ABSTRACT. Even though its territory included a major part of the Syrian-Palestinian coast, the kingdom of Jerusalem at its largest possessed neither a merchant nor a naval fleet. The kingdom depended wholly on medieval Italian republics for maritime assistance and in turn granted these republics commercial and fiscal advantages. Two small arsenals in Acre and Tyr could construct only small coastal navigation vessels.
RÉSUMÉ. Bien que possédant une grande partie de la côte syro-palestienienne, le royaume de Jérusalem dans sa plus grande extension n'a pas de flotte marchande ni de flotte de guerre. Il dépend totalement de l'assistance maritime des républiques médiévales italiennes, auxquelles il a concédé d'importants privilèges commerciaux et fiscaux. Deux petits arsenaux à Acre et à Tyr n'ont pu construire que de petites unités aptes au cabotage.
The First Crusade ended with the conquest of Jerusalem in 1099. The king, elected the following year, and his successors ruled over a state along the Mediterranean coast known as the Latin kingdom of Jerusalem. At its height in the mid-twelfth century this state covered the southern part of modern-day Lebanon, Israel, and Palestine to the Sinai Desert in the south, as well as the southern part of Syria and modern-day Jordan in the east. The extension of its territory varied widely after 1191, yet was mostly limited to a narrow stretch of land along the Mediterranean. The kingdom pursued its existence until 1291, when it was overrun by the forces of Mamluk Egypt.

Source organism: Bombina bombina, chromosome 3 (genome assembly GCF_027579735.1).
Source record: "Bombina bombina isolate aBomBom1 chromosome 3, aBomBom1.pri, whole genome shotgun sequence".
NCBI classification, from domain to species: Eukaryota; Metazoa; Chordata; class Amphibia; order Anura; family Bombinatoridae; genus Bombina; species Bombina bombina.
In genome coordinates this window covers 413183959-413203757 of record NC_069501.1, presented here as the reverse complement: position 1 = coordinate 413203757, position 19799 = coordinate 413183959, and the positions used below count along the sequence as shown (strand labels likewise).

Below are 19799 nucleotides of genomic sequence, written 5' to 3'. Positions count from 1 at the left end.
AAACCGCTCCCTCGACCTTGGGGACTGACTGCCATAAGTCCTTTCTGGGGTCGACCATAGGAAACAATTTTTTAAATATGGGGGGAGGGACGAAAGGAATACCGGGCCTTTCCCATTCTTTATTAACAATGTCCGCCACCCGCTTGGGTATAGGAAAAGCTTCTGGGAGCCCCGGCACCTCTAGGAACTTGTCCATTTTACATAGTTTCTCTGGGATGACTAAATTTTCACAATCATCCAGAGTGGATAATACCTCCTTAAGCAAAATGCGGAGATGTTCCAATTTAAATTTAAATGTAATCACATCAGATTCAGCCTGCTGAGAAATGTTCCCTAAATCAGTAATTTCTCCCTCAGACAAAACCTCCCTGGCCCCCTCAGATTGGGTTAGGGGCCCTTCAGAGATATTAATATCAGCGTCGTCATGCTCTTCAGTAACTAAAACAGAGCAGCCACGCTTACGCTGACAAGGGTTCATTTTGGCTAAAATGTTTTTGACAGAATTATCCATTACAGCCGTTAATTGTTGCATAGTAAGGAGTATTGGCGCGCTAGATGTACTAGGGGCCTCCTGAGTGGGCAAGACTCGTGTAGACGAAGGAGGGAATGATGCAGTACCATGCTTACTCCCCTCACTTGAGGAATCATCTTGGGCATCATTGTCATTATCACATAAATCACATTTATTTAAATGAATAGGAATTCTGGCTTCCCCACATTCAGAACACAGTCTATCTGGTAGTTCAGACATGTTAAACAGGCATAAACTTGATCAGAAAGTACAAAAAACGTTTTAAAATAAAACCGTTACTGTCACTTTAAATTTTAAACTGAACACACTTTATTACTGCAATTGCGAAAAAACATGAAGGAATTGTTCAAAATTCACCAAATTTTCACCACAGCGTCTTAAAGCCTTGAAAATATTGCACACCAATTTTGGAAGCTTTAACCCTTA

The armies of the First Crusade proceeded by land across the Balkans, Asia Minor and Syria on their way to the Holy Land. They had no fleet of their own and, therefore, in Syria they depended heavily upon naval assistance, reinforcements, and supplies provided by foreign vessels, mostly Byzantine yet also from Genoa, Pisa, Venice, Flanders, and English ships, some of which were apparently in Byzantine service. In their advance further south the crusaders clung to the Mediterranean shore to take advantage of naval support. All that time Byzantine Cyprus served as a major rear-base. The crusaders relied on Western naval squadrons once they reached the region that would be included in the Kingdom of Jerusalem.